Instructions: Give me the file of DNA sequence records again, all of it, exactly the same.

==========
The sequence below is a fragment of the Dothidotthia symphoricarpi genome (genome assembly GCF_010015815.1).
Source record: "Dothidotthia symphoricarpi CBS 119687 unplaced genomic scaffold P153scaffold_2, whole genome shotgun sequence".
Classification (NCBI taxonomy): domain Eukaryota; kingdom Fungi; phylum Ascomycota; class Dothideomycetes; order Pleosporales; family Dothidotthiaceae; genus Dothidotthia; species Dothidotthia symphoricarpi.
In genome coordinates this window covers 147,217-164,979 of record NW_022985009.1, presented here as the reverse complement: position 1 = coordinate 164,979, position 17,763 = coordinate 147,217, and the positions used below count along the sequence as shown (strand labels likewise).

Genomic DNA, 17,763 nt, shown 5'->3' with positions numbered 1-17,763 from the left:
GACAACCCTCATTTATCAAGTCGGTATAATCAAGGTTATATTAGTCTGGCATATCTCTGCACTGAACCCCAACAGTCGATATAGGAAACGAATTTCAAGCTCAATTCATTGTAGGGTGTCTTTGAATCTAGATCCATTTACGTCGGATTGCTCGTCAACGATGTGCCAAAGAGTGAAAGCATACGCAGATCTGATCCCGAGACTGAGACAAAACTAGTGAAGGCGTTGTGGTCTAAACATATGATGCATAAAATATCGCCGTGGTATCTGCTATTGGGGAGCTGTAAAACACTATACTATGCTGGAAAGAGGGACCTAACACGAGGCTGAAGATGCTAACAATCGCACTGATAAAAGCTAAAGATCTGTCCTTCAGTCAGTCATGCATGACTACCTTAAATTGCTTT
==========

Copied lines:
The sequence below is a fragment of the Dothidotthia symphoricarpi genome (genome assembly GCF_010015815.1).
Source record: "Dothidotthia symphoricarpi CBS 119687 unplaced genomic scaffold P153scaffold_2, whole genome shotgun sequence".
Classification (NCBI taxonomy): domain Eukaryota; kingdom Fungi; phylum Ascomycota; class Dothideomycetes; order Pleosporales; family Dothidotthiaceae; genus Dothidotthia; species Dothidotthia symphoricarpi.
In genome coordinates this window covers 147,217-164,979 of record NW_022985009.1, presented here as the reverse complement: position 1 = coordinate 164,979, position 17,763 = coordinate 147,217, and the positions used below count along the sequence as shown (strand labels likewise).

Genomic DNA, 17,763 nt, shown 5'->3' with positions numbered 1-17,763 from the left:
GACAACCCTCATTTATCAAGTCGGTATAATCAAGGTTATATTAGTCTGGCATATCTCTGCACTGAACCCCAACAGTCGATATAGGAAACGAATTTCAAGCTCAATTCATTGTAGGGTGTCTTTGAATCTAGATCCATTTACGTCGGATTGCTCGTCAACGATGTGCCAAAGAGTGAAAGCATACGCAGATCTGATCCCGAGACTGAGACAAAACTAGTGAAGGCGTTGTGGTCTAAACATATGATGCATAAAATATCGCCGTGGTATCTGCTATTGGGGAGCTGTAAAACACTATACTATGCTGGAAAGAGGGACCTAACACGAGGCTGAAGATGCTAACAATCGCACTGATAAAAGCTAAAGATCTGTCCTTCAGTCAGTCATGCATGACTACCTTAAATTGCTTT